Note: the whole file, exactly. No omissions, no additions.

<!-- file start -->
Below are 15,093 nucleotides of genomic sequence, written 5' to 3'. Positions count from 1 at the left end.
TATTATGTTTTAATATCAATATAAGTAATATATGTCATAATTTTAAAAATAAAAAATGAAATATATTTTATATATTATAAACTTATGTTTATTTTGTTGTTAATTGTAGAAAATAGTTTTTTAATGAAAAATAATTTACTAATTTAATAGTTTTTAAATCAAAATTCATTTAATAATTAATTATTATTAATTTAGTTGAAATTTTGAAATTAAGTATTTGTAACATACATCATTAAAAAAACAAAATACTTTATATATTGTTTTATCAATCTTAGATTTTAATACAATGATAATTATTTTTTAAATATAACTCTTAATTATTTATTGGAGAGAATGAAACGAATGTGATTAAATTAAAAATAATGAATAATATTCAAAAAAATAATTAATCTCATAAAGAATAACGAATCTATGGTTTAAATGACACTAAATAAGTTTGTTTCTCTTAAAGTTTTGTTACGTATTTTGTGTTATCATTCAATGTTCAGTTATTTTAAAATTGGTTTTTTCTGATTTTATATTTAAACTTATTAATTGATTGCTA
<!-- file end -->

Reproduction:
Below are 15,093 nucleotides of genomic sequence, written 5' to 3'. Positions count from 1 at the left end.
TATTATGTTTTAATATCAATATAAGTAATATATGTCATAATTTTAAAAATAAAAAATGAAATATATTTTATATATTATAAACTTATGTTTATTTTGTTGTTAATTGTAGAAAATAGTTTTTTAATGAAAAATAATTTACTAATTTAATAGTTTTTAAATCAAAATTCATTTAATAATTAATTATTATTAATTTAGTTGAAATTTTGAAATTAAGTATTTGTAACATACATCATTAAAAAAACAAAATACTTTATATATTGTTTTATCAATCTTAGATTTTAATACAATGATAATTATTTTTTAAATATAACTCTTAATTATTTATTGGAGAGAATGAAACGAATGTGATTAAATTAAAAATAATGAATAATATTCAAAAAAATAATTAATCTCATAAAGAATAACGAATCTATGGTTTAAATGACACTAAATAAGTTTGTTTCTCTTAAAGTTTTGTTACGTATTTTGTGTTATCATTCAATGTTCAGTTATTTTAAAATTGGTTTTTTCTGATTTTATATTTAAACTTATTAATTGATTGCTA